The purpose of this research is to identify best practices for public relations professionals when engaging with a Millennial performing arts audience, focusing on Hon and Grunig's relationship management theory (1999) and Kent and Taylor’s theory of dialogic communication (2014) to build interactivity in a digital space. Performing arts organizations have successfully engaged with previous generations, but are facing new challenges when communicating with millennial audiences. Changing demographics have led to a stagnation and decline of performing arts attendance as the millennial generation has come of age. This massive population has new priorities for spending and consumption of entertainment, and social media is their preferred channel of communication as opposed to print and broadcast media. The researcher distributed a survey to patrons of the Orlando Shakespeare theatre to identify their perspectives of current public relations practices. Results from 148 respondents indicated that the Orlando Shakespeare Theatre maintains strong relationships with Millennials (N=6) and non-Millennials alike, as made evident by their practice of Baumgarth's cultural consumer behaviors (2014). However, a larger sample of Millennial patrons is necessary to determine best practices for the specific population. The primary product of this research is the creation of a theory-driven survey that can be used to effectively measure the depth of a performing arts organization's relationship with its patrons, and a case study exemplifying a successful organization.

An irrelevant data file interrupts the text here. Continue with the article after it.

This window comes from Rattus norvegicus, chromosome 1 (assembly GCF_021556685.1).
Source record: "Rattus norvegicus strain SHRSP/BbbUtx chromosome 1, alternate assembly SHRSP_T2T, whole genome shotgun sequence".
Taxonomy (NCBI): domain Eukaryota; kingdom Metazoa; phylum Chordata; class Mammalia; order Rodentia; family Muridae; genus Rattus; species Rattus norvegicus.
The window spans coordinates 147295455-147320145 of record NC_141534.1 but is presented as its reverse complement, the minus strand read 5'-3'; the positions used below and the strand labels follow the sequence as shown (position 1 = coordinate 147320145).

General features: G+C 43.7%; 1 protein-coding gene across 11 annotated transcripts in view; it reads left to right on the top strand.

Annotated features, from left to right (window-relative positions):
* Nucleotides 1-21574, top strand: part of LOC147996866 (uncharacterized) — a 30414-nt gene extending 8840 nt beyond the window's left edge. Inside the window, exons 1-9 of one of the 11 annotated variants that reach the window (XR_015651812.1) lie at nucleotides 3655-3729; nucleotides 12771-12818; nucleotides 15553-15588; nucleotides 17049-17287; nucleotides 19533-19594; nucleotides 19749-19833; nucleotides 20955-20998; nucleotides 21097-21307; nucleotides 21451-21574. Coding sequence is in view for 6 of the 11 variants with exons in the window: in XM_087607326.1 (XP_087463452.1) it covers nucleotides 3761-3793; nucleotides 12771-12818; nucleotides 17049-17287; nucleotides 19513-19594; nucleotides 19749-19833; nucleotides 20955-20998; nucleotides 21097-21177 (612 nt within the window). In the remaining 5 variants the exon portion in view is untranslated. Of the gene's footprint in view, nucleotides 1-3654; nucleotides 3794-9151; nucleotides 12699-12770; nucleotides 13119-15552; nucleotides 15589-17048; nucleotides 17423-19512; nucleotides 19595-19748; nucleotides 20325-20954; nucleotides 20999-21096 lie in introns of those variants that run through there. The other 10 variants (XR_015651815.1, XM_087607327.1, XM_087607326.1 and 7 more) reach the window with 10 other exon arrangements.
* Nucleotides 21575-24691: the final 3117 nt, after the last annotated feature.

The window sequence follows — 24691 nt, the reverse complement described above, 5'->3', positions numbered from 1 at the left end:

Bachelor of Science (B.S.)
College of Sciences
Nicholson School of Communication
Orlando (Main) Campus
Schreck, Sarah, "Filling the House: Engaging a Millennial Performing Arts Audience" (2018). Honors Undergraduate Theses. 309.